In today's fiercely competitive market, the biggest challenge facing retailers is to master the balancing act of keeping the right product mix on hand while keeping inventory levels low. We all know that too much inventory leads to mark-downs, waste or spoilage, let alone high carrying costs, whereas too little inventory may cost retailers lost sales and disappointed customers.
The urgency to address this challenge has risen significantly in recent years, as customer loyalty is getting harder to come by and investors demand higher operational efficiency. The new retail climate has made it imperative to finding that equilibrium point between the shelf availability of optimally allocated/priced products and the right inventory level of such products. The key lies in advanced planning.
The advanced planning we discuss here takes a new-generation approach. It is built on sophisticated solutions and driven by customer demand, and thus is truly helpful to contemporary retailers. Designed to offer an integrated set of planning processes covering all aspects of merchandise financial planning, buying and assortment management, and allocation and replenishment, the new-generation planning solutions will address the aforementioned challenge to ensure that the right products will be carried at the right price in the right stores at the right time.
Furthermore, the new-generation approach is intended to improve operational efficiency and support the retailer's overall strategic objectives. It is reported that companies that have adopted the new-generation advanced planning solutions see sharply reduced inventories, fewer mark-downs and increased sales. A medium-sized retailer with over 200 stores in six countries, for example, was able to reduce markdowns by up to 10 percent and lower inventory by 20 percent.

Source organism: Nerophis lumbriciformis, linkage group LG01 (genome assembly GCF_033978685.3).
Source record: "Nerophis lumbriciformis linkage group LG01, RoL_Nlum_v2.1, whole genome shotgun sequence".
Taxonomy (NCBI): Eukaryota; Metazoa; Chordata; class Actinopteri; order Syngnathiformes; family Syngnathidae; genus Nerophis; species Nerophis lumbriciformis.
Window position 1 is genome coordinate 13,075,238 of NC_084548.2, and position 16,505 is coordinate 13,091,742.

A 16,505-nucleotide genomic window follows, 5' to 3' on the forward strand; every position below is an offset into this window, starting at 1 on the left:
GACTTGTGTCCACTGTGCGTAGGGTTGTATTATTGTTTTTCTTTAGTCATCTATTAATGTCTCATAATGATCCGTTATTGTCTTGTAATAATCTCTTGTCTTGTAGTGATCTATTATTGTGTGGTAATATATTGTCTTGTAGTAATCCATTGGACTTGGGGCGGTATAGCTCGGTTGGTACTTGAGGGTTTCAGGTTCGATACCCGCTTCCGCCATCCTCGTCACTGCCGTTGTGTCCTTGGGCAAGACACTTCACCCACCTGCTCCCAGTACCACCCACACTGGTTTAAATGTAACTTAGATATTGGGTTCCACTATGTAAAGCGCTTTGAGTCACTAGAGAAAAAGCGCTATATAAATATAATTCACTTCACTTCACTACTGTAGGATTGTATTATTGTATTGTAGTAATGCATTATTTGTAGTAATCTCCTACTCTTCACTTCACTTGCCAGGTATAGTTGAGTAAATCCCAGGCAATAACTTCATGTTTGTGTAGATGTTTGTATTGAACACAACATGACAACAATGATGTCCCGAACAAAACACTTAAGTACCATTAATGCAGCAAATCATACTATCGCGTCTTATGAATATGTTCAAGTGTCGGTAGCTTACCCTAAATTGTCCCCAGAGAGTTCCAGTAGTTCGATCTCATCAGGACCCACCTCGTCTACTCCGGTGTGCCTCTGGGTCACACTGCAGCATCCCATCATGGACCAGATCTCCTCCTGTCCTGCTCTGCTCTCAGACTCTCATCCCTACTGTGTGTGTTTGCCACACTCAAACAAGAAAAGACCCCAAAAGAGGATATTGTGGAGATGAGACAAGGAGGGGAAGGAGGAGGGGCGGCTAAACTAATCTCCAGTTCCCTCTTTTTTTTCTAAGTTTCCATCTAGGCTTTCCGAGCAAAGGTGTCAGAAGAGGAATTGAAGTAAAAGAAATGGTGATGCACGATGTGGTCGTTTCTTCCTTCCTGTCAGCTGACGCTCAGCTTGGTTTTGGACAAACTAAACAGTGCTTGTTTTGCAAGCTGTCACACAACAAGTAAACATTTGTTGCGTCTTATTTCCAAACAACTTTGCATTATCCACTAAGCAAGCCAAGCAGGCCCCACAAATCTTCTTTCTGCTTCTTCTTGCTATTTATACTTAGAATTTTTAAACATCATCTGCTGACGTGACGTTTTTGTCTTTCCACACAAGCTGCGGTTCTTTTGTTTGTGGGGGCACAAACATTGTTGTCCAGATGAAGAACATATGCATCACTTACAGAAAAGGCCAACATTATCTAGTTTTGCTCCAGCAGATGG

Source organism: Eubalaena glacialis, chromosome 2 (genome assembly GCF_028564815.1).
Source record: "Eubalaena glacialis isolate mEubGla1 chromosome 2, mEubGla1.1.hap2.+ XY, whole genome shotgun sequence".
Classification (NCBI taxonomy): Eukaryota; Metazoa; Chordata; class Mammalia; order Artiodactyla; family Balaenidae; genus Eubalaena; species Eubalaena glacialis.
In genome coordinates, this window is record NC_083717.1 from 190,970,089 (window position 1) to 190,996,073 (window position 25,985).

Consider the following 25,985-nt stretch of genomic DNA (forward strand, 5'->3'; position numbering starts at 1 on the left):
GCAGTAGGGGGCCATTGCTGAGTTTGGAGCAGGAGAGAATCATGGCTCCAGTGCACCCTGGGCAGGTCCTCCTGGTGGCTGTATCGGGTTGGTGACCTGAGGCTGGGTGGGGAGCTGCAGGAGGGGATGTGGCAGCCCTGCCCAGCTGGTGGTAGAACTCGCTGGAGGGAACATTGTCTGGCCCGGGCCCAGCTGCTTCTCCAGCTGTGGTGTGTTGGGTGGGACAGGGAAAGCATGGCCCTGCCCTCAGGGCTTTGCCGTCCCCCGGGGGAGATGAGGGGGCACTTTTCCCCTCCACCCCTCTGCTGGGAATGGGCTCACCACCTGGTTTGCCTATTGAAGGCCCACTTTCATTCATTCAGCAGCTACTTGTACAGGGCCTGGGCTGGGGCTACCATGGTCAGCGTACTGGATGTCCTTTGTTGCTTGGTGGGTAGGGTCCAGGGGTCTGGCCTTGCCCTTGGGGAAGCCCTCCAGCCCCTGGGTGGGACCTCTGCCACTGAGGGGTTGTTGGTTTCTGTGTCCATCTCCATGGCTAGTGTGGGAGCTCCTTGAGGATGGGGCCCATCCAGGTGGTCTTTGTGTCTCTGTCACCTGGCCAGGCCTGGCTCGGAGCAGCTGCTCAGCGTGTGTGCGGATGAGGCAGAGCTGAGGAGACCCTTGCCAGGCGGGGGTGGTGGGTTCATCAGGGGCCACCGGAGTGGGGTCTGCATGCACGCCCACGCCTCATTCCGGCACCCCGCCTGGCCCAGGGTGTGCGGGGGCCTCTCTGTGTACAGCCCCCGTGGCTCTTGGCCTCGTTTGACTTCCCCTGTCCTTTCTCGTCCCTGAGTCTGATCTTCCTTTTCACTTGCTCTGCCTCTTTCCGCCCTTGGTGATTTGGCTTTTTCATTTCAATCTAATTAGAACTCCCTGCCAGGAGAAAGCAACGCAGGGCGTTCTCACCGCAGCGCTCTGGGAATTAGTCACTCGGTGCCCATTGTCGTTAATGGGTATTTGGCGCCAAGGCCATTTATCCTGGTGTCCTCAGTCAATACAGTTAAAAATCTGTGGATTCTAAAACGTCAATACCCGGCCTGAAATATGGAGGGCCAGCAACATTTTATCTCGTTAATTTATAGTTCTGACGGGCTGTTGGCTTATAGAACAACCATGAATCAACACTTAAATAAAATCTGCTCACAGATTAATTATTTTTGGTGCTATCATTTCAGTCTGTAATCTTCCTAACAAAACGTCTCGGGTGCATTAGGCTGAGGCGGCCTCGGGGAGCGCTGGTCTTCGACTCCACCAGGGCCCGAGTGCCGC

Ready to implement advanced planning? Not so fast. Retailers pursuing advanced planning should be cautious about certain stumbling blocks associated with the three key areas of planning: merchandise financial planning, buying and assortment management, and allocation and replenishment. Take merchandise financial planning for example. As AMR Research notes in a 2005 report on Advanced Retail Planning (ARP), financial plans related to merchandise are rarely aligned with those of other departments or with supporting organizational and process areas. As a result, inventory is hardly aligned with strategic business goals. In addition, most companies rely on manual forecasts drawn from educated guesswork rather than detailed analytics on consumer demand. Hence, the accuracy of forecasts suffers. Another flaw of current merchandise planning processes is its inability to support planning at the store level.
Buying and assortment management presents a different set of hurdles. For starters, most retailers base their buying decisions on gut instinct and simple spreadsheet data, instead of the application of sophisticated analytics to create market-specific assortments. Secondly, most retailers are unable to manage assortments in season based on point-of-sale (POS) performance — a capability that would let them respond more quickly to buying patterns. Moreover, the buying process often fails to connect with supply chain execution in a way that enables even inventory flows and, in turn, efficient use of supply chain assets.
The trouble in the area of allocation and replenishment is that few retailers use insights from POS data or the buying and assortment management process to drive efficient allocation and replenishment. For instance, when allocating sizes to stores, few retailers know how to ensure that the right sizes for the desired product arrive in the right stores at the right time. More precisely, if a shoe retailer understands that only a limited number of largest and smallest sizes are likely to be sold in a given assortment, it makes sense to stock these extreme sizes at the start of the season to stretch out the selling period.